It was not lost on either man that the basic idea of the SAGE system was perfectly suited to American Airlines' booking needs. Teleprinters would be placed at American Airlines' ticketing offices to send in requests and receive responses directly, without the need for anyone on the other end of the phone. The number of available seats on the aircraft could be tracked automatically, and if a seat was available the ticket agent could be notified instantly. Booking simply took one more command, updating the availability and even printing out the ticket for them.

Only 30 days later IBM sent a research proposal to American Airlines, suggesting that they really study the problem and see if an "electronic brain" could actually help. They set up a team consisting of IBM engineers led by John Siegfried and a large number of American Airlines' staff led by Malcolm Perry, taken from booking, reservations and ticket sales, calling the effort the Semi-Automated Business Research Environment, or SABRE.

A formal development arrangement was signed in 1957, and the first experimental system went online in 1960, based on two IBM 7090 mainframes in a new data center located in Briarcliff Manor, New York. The system was a success. Up until this point it had cost the astonishing sum of $40 million to develop and install (about $350 million in 2000 dollars). The SABRE system by IBM in the 1960s was specified to process a very large number of transactions, such as handling 83,000 daily phone calls. The system took over all booking functions in 1964, at which point the name had changed to the more familiar SABRE.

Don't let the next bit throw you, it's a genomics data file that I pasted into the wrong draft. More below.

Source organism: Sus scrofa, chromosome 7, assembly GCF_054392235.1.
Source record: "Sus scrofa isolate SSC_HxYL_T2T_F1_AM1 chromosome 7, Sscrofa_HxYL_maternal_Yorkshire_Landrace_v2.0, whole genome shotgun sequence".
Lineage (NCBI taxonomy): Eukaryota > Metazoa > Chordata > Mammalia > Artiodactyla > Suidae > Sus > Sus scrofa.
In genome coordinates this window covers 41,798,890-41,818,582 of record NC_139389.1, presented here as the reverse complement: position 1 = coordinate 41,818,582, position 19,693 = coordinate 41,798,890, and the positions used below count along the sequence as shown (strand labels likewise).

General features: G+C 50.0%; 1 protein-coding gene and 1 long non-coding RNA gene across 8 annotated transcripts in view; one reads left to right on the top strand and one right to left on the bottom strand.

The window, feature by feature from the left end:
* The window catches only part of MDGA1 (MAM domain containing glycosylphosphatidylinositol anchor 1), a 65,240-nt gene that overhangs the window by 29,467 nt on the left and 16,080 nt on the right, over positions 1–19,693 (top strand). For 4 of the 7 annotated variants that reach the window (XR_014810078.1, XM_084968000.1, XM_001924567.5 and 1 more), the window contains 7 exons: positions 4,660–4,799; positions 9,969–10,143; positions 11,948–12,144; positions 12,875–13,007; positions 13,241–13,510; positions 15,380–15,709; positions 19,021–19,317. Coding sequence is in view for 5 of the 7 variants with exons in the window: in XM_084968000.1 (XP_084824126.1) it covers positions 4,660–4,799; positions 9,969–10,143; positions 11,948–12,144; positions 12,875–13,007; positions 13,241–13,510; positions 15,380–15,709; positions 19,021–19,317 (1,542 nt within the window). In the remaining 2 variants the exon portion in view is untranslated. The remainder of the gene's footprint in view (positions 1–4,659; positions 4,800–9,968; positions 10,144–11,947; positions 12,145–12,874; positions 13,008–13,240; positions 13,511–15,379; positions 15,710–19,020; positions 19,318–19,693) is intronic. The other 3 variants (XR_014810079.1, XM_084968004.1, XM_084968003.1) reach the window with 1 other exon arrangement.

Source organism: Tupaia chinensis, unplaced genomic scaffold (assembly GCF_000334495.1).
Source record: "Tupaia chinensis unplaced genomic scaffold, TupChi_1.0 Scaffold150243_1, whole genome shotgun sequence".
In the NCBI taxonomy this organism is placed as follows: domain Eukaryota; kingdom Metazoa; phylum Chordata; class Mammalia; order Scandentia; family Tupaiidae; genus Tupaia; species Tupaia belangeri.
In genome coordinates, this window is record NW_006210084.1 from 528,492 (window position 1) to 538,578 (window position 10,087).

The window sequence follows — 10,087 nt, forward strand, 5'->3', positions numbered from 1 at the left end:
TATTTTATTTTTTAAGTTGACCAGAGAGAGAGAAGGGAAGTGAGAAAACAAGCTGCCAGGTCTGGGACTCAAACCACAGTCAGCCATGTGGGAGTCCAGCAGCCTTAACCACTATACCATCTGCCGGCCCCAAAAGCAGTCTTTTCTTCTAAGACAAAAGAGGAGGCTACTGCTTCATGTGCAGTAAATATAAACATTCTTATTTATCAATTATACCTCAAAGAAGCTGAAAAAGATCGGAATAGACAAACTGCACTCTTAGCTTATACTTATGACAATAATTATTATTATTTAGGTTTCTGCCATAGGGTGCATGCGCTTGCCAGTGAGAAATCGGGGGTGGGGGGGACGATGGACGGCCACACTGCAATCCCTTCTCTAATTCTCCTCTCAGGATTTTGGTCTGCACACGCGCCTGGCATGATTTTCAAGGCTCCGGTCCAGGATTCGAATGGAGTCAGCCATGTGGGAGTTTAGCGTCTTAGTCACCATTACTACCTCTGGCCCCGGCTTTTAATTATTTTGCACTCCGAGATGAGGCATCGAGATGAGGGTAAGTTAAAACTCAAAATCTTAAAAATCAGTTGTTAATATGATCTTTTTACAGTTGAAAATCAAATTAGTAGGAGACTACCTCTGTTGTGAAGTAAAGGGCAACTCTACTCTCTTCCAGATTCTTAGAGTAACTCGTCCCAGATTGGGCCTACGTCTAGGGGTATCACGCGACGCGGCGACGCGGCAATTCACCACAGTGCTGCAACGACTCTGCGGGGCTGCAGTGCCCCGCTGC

In 1972 the system was migrated to IBM System/360 systems in a new underground location in Tulsa, Oklahoma. Max Hopper joined American Airlines in 1972 as director of Sabre, and pioneered its use. Originally used only by American Airlines, the system was expanded to travel agents in 1976.

With SABRE up and running, IBM offered its expertise to other airlines, and soon developed Deltamatic for Delta Air Lines on the IBM 7074, and PANAMAC for Pan American World Airways using an IBM 7080. In 1968 they generalized their work into the PARS (Programmed Airline Reservation System), which ran on any member of the IBM System/360 family and thus could support any sized airline. This evolved into ACP (Airlines Control Program), and later to TPF (Transaction Processing Facility). Programs were originally written in assembly language, later in SabreTalk, a proprietary dialect of PL/I, and now in C.

By the 1980s, SABRE offered airline reservations through the CompuServe Information Service and GEnie under the Eaasy SABRE brand. This service was extended to America Online in the 1990s.

American and Sabre separated on March 15, 2000. Sabre had been a publicly traded corporation, Sabre Holdings, stock symbol TSG on the New York Stock Exchange until taken private in March 2007. The corporation introduced the new logo and changed from the all-caps acronym "SABRE" to the mixed-case "Sabre Holdings", when the new corporation was formed. The Travelocity website, introduced in 1996, is owned by Sabre Holdings, and along with its three other business units, Sabre Travel Network, Sabre Airline Solutions and Sabre Hospitality, today serves as a global travel technology company. The system connects more than 57, 000 travel agents and millions of travelers with more than 400 airlines, 90,000 hotels, 30 car-rental companies, 200 tour operators, and dozens of railways, ferries and cruise lines.